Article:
- Mute the metronome as we will not be using it
- In the ReaNINJAM console window click the “Connect” button on the top left
- I will provide the server connection information when we meet for sound checks.
On my end I will confirm if I am receiving audio. This Reaper session can be saved as a project. Please save this layout so we will not have to go through the steps again at the time of the live performance.
I am new to NinJam but I can see where there is a lot of opportunity to link recording sessions together.
During the live performance the performer will stream their video over Discord and audio over Reaper and I will capture both on my end. There will be latency so the audio and video will not be synced. This is to be expected, however capturing audio this method provides a better quality and does not receive the compression that Discord or Zoom does.
And if there are other complications where Reaper and Discord cannot be run together from the performers computers we will solely use Discord for capturing both video and audio and tweak the settings to get as best of results as we can.
Here is a basic diagram of the hardware and software setup by how I’m describing it above:
Streaming your own show
I’ll use this section to combine items I’ve discussed above and wrap them in how to utilize them for your own YouTube or Twitch show. There are many different streaming software suites out there, but I will be doing a broad overview of OBS as that is what I am familiar with. OBS is a free and open source software that is available on all operating systems and the community offers a lot of plugins and guidance.
I will really only cover a very basic overview of OBS. There are many tutorials and guides on YouTube and on the sites documentation pages that go into greater detail.
Obtaining your stream key.
When you sign up with Twitch or YouTube (or any other streaming site) you will receive a stream KEY. This key is unique to your account and should not be shared or made public.
In OBS, click the Settings button on the far right and navigate to the Stream section. Here you can choose what service you’re using and drop in your stream key. Review the documentation on the streaming service side for proper configuration.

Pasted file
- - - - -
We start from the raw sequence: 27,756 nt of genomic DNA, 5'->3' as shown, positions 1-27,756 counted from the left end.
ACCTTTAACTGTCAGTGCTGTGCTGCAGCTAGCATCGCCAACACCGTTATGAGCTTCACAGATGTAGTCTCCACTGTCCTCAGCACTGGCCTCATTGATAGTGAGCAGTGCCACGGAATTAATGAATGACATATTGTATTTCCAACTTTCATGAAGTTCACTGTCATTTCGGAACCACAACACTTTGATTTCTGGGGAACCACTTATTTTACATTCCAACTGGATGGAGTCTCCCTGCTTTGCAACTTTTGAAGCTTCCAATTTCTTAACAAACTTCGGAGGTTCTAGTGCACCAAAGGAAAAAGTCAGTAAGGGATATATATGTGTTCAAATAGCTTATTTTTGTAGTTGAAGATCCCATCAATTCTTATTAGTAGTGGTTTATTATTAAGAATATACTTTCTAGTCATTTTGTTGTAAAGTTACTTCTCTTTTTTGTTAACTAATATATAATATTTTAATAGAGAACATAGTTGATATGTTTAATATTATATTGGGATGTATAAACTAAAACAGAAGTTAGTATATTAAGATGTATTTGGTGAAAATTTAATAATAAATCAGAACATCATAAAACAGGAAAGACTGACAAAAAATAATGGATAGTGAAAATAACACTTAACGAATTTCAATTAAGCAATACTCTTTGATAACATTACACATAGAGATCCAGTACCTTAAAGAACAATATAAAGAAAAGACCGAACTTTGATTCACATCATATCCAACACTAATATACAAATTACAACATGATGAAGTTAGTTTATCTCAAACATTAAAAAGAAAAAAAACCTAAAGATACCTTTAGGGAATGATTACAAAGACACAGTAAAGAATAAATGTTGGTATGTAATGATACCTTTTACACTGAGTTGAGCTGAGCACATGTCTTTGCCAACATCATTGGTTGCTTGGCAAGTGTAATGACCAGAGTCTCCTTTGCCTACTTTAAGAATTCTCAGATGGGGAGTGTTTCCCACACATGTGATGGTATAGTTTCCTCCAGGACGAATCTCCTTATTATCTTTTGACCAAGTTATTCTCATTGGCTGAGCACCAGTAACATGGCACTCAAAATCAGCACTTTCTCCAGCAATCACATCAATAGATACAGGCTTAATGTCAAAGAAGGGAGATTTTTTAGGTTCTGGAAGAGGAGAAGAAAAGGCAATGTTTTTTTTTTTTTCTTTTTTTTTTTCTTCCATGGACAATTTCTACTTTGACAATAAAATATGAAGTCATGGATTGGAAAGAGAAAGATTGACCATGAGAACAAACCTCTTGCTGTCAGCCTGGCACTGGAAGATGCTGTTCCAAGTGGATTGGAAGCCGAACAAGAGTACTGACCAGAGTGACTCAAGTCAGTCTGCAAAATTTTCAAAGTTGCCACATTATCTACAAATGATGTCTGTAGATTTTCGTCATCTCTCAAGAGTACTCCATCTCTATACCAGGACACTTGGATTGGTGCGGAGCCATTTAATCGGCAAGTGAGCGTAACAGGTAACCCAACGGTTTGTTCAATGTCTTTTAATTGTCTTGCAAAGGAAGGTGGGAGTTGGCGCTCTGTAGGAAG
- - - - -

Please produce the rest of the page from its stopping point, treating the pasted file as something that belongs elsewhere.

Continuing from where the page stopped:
If you have different accounts with different services, or say you want to use Twitch one night for games and Youtube another for a poetry reading, then different keys can be saved by making different profiles by reviewing the Profiles menu.
OBS Window Overview
On the main OBS window you will have access to all the controls you’ll typically need during a stream.
- Create and title the scenes according to what is being captured.
- Think of the scene as a container for what is being captured.
- The items that are being captured in a Scene.
- Sources can be shared among different scenes.
- A source can be a camera, an audio interface, a video file, an image, on screen text, and so on
- The audio from each source
- Volume can be adjusted or muted accordingly
- Scene Transitions
- This section controls the fades or cuts between scenes
- Creating a smooth transition between scenes does change the viewer experience
- Start Streaming will push your stream to your streaming service
- Start Recording will create a local video file
- Studio Mode changes the mode that OBS is running in
- Settings, goes to Settings
- Exit, quits
For Noise Fest and the Waffle I plan out the blocks of time that will be live, pre-recorded, or a waiting period. Before the shows begin we have a slideshow running with music which allows people to congregate and get settled in the chat. Creating slideshows with music is fun and also creates a buffer for the audience if you need to set the stage for the next performer.
The live scene is capturing the Discord window and the desktop audio. A similar effort can be done with a Zoom call.
Pre-recorded videos, commercials, bumpers, and any other fun videos are put in a video playlist. A source in OBS is created for the video playlist.
There are services like Restream.io which can push your stream to different platforms. Say you want to hit a broad audience and have your stream hit Twitch, YouTube, Facebook, and your own custom server, then OBS is configured to use the Restream credentials key and Restream is configured with all the keys for those individual platforms.
Everything I listed here was a very high level review of processes and methods of streaming your own show, and submitting a high quality recorded video for our shows. I’m documenting these steps so other festivals and events can utilize this information.